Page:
"It is no use," said Demosthenes; "I work hard, and yet the people will listen to any drunken sailor rather than to me."

"That is true enough," said Satyrus, "but do you repeat to me now some lines from a drama of Euripides."

Demosthenes did as he was asked, making not a single mistake. But he said the lines in a dull way, and not as if he meant what he was saying, just as, in fact, some boys and girls whom you and I know repeat their poetry at school.

Satyrus waited till Demosthenes had ended, and then he began and said over again the same passage. What a difference there was; you would hardly have known it was the same piece. For his eyes flashed, his voice sounded now loud and angry, then soft and kindly, and at one part he waved his arms about as if he meant to hurt some one. And then he stopped, smiling at Demosthenes' wide open, surprised eyes; and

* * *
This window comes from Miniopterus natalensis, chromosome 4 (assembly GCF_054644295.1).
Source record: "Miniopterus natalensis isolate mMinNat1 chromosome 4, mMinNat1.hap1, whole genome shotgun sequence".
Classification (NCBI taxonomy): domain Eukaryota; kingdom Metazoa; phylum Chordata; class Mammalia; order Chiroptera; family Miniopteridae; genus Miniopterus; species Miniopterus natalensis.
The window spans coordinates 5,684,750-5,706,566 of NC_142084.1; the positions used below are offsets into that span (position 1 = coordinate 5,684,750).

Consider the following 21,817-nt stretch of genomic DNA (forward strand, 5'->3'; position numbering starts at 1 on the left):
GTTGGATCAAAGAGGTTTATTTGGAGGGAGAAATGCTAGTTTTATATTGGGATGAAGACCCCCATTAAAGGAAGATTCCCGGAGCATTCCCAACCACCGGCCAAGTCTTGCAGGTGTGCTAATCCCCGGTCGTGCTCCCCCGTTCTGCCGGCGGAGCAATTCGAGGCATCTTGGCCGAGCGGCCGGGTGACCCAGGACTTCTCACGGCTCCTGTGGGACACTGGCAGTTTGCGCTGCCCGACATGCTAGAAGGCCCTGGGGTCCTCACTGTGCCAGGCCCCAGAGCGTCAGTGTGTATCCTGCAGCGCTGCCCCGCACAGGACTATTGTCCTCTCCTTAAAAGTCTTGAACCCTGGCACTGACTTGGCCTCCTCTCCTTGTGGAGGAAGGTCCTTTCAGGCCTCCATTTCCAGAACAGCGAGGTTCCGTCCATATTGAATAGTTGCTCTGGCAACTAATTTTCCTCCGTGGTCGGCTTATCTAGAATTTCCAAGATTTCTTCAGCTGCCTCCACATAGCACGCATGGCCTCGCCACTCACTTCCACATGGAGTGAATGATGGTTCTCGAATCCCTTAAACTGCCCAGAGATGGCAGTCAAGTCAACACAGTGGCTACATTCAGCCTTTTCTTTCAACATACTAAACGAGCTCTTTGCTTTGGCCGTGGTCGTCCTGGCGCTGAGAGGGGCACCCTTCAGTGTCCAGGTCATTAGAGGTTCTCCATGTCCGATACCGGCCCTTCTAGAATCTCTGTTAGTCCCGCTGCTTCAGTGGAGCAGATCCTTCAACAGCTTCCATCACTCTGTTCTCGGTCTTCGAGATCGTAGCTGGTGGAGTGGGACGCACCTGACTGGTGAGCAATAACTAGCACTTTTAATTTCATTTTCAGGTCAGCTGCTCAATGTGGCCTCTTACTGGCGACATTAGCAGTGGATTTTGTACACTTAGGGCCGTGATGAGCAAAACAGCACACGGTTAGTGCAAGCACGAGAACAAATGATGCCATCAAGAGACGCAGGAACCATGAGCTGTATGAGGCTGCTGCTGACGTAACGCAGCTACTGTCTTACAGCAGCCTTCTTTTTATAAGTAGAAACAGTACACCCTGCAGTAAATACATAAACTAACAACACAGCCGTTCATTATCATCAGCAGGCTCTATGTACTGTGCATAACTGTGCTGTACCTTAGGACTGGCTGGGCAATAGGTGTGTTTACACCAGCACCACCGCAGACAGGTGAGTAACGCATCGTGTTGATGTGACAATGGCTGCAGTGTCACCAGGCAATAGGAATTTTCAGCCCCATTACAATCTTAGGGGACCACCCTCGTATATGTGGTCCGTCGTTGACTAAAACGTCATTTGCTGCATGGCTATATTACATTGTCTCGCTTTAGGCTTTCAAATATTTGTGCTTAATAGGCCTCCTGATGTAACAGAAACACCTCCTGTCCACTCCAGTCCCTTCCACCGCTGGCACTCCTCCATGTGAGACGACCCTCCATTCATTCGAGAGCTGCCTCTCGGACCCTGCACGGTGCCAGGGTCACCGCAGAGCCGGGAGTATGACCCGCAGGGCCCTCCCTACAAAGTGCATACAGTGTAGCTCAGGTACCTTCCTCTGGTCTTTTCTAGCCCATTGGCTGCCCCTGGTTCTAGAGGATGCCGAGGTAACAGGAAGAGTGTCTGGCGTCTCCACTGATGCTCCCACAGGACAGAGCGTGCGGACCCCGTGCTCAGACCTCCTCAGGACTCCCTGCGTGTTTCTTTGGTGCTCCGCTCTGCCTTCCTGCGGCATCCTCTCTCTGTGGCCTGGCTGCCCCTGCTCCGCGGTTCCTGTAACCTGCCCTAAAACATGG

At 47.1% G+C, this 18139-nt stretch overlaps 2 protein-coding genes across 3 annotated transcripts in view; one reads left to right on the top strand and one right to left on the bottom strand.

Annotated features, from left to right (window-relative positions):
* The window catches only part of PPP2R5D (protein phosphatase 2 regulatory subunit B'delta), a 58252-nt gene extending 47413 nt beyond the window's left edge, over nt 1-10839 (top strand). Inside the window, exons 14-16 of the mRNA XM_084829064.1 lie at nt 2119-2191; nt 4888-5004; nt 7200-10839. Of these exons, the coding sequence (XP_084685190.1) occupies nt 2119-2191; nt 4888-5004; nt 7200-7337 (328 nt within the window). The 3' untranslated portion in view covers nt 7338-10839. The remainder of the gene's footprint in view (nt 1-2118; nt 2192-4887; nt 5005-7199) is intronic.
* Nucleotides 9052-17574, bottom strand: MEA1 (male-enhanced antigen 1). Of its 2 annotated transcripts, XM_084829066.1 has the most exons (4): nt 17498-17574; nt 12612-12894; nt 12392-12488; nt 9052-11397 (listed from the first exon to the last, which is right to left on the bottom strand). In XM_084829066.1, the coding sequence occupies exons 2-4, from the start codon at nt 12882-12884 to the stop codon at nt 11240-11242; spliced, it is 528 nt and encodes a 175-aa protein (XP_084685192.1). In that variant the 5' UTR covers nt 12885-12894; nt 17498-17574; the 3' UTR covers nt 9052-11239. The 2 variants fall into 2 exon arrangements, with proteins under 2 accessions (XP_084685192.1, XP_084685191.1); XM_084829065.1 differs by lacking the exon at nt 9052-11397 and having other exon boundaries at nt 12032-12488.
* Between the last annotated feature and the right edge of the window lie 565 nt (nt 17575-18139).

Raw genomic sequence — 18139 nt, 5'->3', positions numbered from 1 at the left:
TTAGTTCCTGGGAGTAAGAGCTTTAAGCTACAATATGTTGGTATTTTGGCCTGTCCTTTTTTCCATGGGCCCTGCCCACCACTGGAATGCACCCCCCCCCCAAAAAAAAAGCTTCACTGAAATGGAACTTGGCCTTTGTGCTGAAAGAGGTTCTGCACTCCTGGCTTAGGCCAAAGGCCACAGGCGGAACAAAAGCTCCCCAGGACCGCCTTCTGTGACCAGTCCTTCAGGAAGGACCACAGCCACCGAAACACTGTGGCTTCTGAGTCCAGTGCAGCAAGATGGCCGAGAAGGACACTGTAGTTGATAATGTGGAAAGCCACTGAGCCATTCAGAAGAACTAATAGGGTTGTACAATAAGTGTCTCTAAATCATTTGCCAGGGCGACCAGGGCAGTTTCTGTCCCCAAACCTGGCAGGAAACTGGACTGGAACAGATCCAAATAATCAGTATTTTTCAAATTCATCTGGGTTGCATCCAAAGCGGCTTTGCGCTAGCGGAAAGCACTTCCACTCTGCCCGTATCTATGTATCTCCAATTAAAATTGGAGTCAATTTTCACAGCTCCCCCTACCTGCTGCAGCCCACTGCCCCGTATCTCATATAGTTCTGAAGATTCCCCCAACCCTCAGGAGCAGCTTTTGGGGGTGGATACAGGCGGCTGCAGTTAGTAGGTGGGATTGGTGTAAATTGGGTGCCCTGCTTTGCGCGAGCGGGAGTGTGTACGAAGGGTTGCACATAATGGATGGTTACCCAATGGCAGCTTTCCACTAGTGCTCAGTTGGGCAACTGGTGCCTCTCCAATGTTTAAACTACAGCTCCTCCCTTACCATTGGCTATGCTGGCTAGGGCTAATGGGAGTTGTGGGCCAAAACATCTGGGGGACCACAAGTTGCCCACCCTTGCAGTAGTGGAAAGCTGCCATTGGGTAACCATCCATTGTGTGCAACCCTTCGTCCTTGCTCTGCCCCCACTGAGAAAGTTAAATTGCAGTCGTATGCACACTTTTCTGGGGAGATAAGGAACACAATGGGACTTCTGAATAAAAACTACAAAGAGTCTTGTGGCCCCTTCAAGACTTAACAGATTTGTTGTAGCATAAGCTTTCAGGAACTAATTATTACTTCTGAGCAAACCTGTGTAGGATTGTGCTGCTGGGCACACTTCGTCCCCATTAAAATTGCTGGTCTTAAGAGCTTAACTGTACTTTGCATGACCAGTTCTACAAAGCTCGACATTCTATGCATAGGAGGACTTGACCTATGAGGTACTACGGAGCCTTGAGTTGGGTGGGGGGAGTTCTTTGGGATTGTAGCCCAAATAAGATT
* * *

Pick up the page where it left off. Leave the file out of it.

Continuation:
"Do you see what I want to tell you," he said. "Ah," cried Demosthenes, "I see, I see." After that he made himself a study down in the cellar of his house, and there he used to stay for hours, sometimes for days at a time, shouting aloud what he meant to say the next time he spoke to the people of Athens. His neighbours and friends soon found this out, and many laughed at him for taking so much trouble; but he let them laugh.

And as time went on it was, as we say, his turn to laugh. For he became so famous as an orator that people in distant lands heard of him, and feared him and his speeches more than they feared the generals and armies sent to fight them by the Athenians.